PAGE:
Why do otherwise intelligent and reasonable people lose touch with reality when religion is involved?
I've been wondering about this whenever I read comments on this blog from fervent defenders of Gurinder Singh Dhillon, the guru of Radha Soami Satsang Beas who is deeply involved in financial fraud totaling hundreds of millions of dollars.
They ignore obvious facts. They offer up ridiculous excuses for inexcusable behavior. They keep repeating falsehoods even after the truth has been repeatedly pointed out to them.
In his Responsibility chapter, Hägglund discusses at length Soren Kierkegaard's discussion in his "Fear and Trembling" of the Old Testament story of Abraham and his son, Issac. Somehow Abraham was willing to kill his beloved son because God wanted him to.
Basically, Hägglund argues that Abraham was motivated by religious faith, not secular faith. In my previous post I included some quotes from his book that explain the central difference between these kinds of faith.
Secular faith is committed to persons and projects that may be lost: to make them live on for the future. Far from being resigned to death, a secular faith seeks to postpone death and improve the conditions of life. As we will see, living on should not be conflated with eternity.
...The object of religious faith, by contrast, is taken to be independent of the fidelity of finite beings. The object of religious faith -- whether God or any other form of infinite being -- is ultimately regarded as separable from the practice of faith, since it does not depend on any form of finite life.
So it seems clear that those who attempt to excuse the RSSB guru of all wrongdoing, even in the face of evidence to the contrary, are acting much like Abraham.
Because the guru is considered by devotees to be God in human form, their religious faith is separable from any and all actions in this finite world that Gurinder Singh Dhillon might take, no matter how wrong those actions might be. These devotees have blind faith in the godliness of the guru.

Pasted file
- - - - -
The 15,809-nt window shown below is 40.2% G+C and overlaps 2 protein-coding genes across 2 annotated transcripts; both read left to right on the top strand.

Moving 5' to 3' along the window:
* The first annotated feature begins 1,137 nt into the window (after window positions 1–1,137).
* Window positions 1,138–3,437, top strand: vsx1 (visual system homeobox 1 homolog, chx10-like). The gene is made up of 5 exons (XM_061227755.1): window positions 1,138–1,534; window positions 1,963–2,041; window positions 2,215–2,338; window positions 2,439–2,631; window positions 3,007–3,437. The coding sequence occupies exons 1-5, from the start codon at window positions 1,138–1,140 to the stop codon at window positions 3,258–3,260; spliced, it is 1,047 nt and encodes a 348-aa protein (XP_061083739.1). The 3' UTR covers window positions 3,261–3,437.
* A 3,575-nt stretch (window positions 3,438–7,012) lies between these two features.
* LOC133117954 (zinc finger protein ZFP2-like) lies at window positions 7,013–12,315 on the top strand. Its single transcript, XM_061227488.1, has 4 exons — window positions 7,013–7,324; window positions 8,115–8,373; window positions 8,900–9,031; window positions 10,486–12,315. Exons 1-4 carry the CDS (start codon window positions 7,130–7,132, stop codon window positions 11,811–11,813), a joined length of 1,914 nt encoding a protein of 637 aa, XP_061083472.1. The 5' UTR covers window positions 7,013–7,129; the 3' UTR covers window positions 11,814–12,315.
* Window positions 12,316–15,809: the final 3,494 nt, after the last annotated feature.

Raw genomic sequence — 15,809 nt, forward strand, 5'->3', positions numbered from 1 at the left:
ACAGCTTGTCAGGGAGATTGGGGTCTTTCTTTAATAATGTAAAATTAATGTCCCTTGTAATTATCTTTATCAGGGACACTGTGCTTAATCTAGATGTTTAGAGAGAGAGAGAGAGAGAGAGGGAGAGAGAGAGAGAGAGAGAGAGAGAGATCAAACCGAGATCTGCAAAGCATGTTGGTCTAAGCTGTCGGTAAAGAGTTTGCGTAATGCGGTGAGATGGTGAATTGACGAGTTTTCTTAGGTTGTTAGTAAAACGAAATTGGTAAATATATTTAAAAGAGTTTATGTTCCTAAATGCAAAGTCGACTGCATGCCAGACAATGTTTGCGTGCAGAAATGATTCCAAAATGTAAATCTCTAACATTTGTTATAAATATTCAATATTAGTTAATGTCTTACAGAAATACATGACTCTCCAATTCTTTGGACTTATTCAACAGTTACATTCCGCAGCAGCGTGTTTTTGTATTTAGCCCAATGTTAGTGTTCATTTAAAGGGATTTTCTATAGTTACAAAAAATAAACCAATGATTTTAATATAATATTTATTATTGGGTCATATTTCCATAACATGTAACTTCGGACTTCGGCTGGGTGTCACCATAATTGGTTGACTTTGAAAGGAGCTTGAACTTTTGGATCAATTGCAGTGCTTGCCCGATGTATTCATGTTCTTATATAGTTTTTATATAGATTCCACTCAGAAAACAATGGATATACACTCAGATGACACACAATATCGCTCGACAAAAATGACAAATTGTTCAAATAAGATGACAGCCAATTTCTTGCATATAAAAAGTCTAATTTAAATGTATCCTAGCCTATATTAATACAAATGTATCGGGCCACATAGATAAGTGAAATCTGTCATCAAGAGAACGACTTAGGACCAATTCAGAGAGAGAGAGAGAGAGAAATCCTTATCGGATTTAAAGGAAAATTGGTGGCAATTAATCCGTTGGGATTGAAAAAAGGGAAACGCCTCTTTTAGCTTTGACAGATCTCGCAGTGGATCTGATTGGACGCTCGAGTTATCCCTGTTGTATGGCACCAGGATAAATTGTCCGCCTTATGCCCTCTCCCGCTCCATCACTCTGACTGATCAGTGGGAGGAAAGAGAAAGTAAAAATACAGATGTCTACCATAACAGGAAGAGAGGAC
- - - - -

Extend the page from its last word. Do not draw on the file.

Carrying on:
Here in the United States, President Trump famously said during his election campaign, "I could stand in the middle of 5th Avenue and shoot somebody and I wouldn't lose voters."
This sounds a lot like religious faith. It also sounds a lot like the RSSB devotees who apparently would forgive any actions of their guru, no matter how despicable.
Here's some additional excerpts from Hägglund's book that I read today. They cast additional light on the distinction between religious and secular faith.
Religious faith, by definition, doesn't care about other people, or anything else on Earth. Like Abraham, those in the grip of religious faith are willing to sacrifice anyone and anything, including their own secular sense of right and wrong, in the name of an imagined eternity.
Thus religious faith is dangerous. It leads people to kill, torture, maim, hurt, do anything that they envision their God or godlike human commands. Caring, love, compassion -- these are characteristics of secular faith, which I'm proud to embrace.
Hägglund describes these two sorts of faith:
Moreover, the inwardness of religious faith disarms the real risks of objective uncertainty.
A marriage is objectively uncertain in the sense that it can actually break and leave me shattered. Eternal happiness, however, is objectively uncertain in the sense that it can neither be proved nor disproved.
As long as I keep faith in eternal happiness, it cannot be taken away from me, since the only criterion for its existence is my own faith that it will be given to me.
No external criteria can refute my hope for eternal happiness, and nothing external to my own will can force me to give it up. Eternal happiness cannot be given to me by the finite, but for the same reason it cannot be taken away from me by the finite.
It has nothing to do with anything in the external world, but is entirely a matter of my inward relation to my absolute telos. [ultimate object or aim]
In contrast, secular faith necessarily remains vulnerable.
As long as you keep secular faith, you can be defeated by loss. Affirming your life-defining commitment as a parent -- and loving your child wholeheartedly -- does not protect you from the pain of conflict, the bereavement of broken hopes, or the possible devastation of losing your child.
On the contrary, it is because you are keeping faith with your child -- and holding on to your life-defining commitment as a parent -- that you are all the more vulnerable to these experiences.
Such vulnerability is the condition for any form of responsiveness to -- and responsibility for -- what happens to the one you love. By being devoted to someone who is finite, I have to be responsive to what befalls him or her, even if the events are adverse to my own hopes and desires.
I am committed to fight for him or her to live on and flourish, but also bound to recognize if and when there is defeat.
...Given that your relation to the past and the future depends on faith, you may be deceived by what you think is certain, mistaken by what you take for granted, and shattered by what you never expected.
Your vulnerability to those risks is due to the existential commitment of secular faith. Because you are existentially committed to someone or something, you can feel the pain of being deceived, mistaken, or shattered.